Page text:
Obama seemed rather comfortable explicating all his economic positions. Unlike his first press conference, this time he took follow-up questions from reporters. And this time he did not stick to the MSM heavyweights. He gave all the TV guys (cable and broadcast) their turns, but passed over The New York Times, The Washington Post, The Wall Street Journal, Bloomberg, and Reuters, instead bestowing questioning privileges on Politico, Univsion, and Agence France Presse.

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The AFP correspondent might have been the only reporter to have squeezed any news out of Obama. He asked a basic question: what would Obama do to advance peace in the Middle East, when it's likely the new Israeli government will soon be led by a prime minister not supportive of the two-state solution and a foreign minister who has insulted Arabs? Obama replied, "It's not easier than it was, but I think it's just as necessary." No doubt, the first half of that reply will be splashed throughout the media in Israel and Arab countries, and be read as something of a no-confidence vote in Benjamin Netanyahu.

Obama, though, quickly pivoted from talking about the Middle East to discussing the progress made in Northern Ireland to noting his belief in steady striving: "If you are persistent, then these problems can be dealt with." Without missing a beat, he went on:

That whole philosophy of persistence, by the way, is one that I’m going to be emphasizing again and again in the months and years to come, as long as I am in this office. I’m a big believer in persistence. I think that when it comes to domestic affairs, if we keep on working at it, if we acknowledge that we make mistakes sometimes and that we don’t always have the right answer, and we’re inheriting very knotty problems, that we can pass health care, we can find better solutions to our energy challenges, we can teach our children more effectively, we can deal with a very real budget crisis.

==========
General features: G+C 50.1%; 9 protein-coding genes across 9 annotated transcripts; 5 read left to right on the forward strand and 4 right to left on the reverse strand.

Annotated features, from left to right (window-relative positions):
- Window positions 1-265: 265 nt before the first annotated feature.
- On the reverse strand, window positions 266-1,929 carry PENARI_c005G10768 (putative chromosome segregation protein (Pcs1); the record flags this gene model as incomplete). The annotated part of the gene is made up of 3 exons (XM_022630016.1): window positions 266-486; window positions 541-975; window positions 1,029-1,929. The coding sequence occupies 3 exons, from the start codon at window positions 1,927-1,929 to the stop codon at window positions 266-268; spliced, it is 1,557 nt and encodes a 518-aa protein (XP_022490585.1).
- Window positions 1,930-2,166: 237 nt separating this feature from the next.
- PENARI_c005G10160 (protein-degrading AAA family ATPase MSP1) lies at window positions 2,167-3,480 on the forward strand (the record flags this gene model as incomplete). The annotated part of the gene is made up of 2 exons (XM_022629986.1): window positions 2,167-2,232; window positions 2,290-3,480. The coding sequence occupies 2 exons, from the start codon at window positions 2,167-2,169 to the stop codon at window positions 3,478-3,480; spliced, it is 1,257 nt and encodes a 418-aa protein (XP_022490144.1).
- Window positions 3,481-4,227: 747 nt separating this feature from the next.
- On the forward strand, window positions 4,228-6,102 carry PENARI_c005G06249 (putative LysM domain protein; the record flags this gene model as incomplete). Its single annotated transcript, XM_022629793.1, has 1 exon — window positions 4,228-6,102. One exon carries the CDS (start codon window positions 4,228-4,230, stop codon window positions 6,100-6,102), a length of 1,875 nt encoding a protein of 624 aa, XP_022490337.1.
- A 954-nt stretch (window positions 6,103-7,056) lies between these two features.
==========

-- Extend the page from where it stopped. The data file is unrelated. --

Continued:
There's a lot of heavy lifting to do, he reminded those watching at home. Critics, he pointed out, had said that Geithner couldn't come up with a disposal plan for that toxic financial waste. "Well, all right, there's a plan," Obama declared. He noted that he had sent a video message to the Iranian people a few days ago: "And some people said, 'Well, they did not immediately say they were eliminating nuclear weapons and stop funding terrorism.' Well, we didn’t expect that. We expect that we’re going to make steady progress on this front." And, Obama added, he hasn't yet—in 60 days—eliminated the influence of lobbyists in Washington or wasteful pork projects.

What counts, he contended, is "that we're moving in the right direction." And he closed with this thought:

We are going to stay with it as long as I'm in this office, and I think that—you look back four years from now, I think, hopefully, people will judge that body of work and say, "This is a big ocean liner. It's not a speedboat. It doesn't turn around immediately. But we're in a better—better place because of the decisions that we made.

This ocean liner is carrying a lot of freight. Obama wants to use government policies (and lots of spending!) to reshape crucial aspects of American society in a progressive direction. But he has also decided to rely upon the ways of corporate America (leveraging, hedge funds, etc.) to save corporate America. And he has calculated that he does not have to be a fist-pounding firebrand to keep the voting public on his side, as he navigates all these tough currents. But one question is, how far can a big ocean liner travel fueled by a "philosophy of persistence"?